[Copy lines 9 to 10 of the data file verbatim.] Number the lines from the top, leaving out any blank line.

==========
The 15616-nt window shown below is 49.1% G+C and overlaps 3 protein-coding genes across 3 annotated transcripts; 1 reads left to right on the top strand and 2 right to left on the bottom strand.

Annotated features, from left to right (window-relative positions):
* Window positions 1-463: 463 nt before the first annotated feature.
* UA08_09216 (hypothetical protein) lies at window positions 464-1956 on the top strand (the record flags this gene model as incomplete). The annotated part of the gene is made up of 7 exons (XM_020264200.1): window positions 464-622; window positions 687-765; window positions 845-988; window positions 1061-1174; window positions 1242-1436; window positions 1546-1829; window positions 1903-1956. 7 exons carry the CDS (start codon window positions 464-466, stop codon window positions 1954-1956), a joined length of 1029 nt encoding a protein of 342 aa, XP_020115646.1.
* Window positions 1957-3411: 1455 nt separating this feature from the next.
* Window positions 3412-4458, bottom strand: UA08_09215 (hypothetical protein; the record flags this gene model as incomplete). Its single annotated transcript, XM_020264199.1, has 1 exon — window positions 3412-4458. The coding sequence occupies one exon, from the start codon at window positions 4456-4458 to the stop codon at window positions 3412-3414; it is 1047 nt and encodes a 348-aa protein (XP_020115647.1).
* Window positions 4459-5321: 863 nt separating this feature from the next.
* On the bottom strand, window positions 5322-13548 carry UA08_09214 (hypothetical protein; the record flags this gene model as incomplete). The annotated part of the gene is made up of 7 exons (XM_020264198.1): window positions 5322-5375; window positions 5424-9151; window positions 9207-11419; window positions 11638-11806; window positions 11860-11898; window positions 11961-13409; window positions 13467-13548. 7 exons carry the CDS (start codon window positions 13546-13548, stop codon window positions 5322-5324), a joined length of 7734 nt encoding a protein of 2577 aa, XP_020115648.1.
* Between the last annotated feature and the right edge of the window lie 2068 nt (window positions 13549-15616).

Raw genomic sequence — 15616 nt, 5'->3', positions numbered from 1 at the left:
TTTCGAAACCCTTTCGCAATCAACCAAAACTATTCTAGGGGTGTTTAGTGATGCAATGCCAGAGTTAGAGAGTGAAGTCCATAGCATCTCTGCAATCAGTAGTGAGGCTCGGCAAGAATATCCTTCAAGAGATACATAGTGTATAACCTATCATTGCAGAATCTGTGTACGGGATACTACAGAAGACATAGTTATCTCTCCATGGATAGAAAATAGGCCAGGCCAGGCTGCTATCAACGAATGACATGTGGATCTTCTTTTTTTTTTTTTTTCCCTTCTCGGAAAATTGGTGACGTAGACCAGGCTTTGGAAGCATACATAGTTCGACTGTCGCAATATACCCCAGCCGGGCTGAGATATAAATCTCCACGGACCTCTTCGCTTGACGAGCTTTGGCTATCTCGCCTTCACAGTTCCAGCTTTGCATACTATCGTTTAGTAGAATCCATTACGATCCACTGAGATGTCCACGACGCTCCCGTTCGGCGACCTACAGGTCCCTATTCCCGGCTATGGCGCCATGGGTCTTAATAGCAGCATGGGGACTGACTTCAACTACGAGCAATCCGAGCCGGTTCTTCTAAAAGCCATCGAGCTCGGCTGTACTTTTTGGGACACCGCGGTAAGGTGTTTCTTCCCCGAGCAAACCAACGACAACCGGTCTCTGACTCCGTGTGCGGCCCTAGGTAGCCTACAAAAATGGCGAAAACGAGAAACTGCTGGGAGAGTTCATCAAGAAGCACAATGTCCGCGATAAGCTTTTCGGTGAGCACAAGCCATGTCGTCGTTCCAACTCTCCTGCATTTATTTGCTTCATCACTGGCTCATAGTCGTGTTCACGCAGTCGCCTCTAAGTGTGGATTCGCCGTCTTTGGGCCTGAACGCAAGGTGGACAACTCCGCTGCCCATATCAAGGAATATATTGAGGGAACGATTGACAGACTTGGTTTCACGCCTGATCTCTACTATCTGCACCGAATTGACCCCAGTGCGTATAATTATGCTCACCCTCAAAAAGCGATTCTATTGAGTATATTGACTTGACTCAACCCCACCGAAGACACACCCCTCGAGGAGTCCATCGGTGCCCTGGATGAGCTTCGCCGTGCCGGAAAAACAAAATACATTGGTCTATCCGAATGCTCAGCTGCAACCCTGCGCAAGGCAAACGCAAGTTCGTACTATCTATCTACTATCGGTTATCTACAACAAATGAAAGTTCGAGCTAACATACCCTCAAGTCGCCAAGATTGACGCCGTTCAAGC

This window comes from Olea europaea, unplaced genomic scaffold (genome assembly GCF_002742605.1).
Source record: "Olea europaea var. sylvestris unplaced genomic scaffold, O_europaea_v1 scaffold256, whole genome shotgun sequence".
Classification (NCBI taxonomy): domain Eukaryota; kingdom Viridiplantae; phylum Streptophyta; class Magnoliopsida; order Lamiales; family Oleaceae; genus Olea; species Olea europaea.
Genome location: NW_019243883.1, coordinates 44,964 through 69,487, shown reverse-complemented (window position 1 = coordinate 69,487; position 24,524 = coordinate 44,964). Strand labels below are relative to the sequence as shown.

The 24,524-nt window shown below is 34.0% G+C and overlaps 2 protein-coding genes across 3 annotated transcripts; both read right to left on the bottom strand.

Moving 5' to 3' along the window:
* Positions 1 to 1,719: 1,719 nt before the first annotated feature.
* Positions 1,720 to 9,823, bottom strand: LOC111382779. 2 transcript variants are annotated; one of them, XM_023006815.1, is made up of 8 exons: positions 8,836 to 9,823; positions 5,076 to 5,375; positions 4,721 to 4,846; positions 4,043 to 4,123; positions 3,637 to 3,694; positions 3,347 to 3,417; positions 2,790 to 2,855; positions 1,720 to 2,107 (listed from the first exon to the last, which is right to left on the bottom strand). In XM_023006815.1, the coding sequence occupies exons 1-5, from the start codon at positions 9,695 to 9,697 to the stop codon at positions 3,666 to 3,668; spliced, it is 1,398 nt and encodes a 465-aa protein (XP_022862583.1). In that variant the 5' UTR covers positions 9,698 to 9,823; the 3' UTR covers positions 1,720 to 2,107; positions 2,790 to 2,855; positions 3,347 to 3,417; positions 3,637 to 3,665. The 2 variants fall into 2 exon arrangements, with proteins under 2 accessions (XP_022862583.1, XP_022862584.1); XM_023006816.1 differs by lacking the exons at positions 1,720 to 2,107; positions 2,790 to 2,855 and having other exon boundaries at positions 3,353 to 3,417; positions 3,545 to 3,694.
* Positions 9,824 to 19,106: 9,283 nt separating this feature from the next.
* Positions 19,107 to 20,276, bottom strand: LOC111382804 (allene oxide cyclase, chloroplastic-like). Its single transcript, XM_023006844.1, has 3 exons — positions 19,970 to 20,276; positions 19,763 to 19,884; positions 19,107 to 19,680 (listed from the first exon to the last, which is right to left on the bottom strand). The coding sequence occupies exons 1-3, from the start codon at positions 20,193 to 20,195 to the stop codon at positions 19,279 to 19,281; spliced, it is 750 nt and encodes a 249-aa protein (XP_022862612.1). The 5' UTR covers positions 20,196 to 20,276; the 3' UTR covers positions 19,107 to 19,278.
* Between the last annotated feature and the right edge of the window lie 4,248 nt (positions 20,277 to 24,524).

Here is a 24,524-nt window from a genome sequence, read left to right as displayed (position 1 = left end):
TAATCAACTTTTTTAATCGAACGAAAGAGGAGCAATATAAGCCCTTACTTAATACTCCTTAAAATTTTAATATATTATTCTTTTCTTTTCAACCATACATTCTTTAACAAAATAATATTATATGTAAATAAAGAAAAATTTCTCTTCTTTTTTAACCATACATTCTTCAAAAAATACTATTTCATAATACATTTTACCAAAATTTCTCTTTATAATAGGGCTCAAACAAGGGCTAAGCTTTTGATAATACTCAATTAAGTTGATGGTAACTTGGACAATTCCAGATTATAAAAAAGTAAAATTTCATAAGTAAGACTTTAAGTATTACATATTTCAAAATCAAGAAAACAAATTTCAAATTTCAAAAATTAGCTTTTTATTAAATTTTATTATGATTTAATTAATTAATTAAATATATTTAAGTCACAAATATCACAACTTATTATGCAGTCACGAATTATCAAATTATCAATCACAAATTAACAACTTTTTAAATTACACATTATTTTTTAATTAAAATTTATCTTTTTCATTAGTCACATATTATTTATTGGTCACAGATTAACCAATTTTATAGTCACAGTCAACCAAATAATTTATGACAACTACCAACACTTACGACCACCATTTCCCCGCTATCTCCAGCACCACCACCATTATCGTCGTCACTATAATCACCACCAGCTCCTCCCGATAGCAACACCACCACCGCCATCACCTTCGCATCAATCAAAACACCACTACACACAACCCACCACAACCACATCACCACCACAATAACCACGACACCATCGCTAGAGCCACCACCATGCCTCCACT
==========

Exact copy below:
* Between the last annotated feature and the right edge of the window lie 2068 nt (window positions 13549-15616).

Raw genomic sequence — 15616 nt, 5'->3', positions numbered from 1 at the left: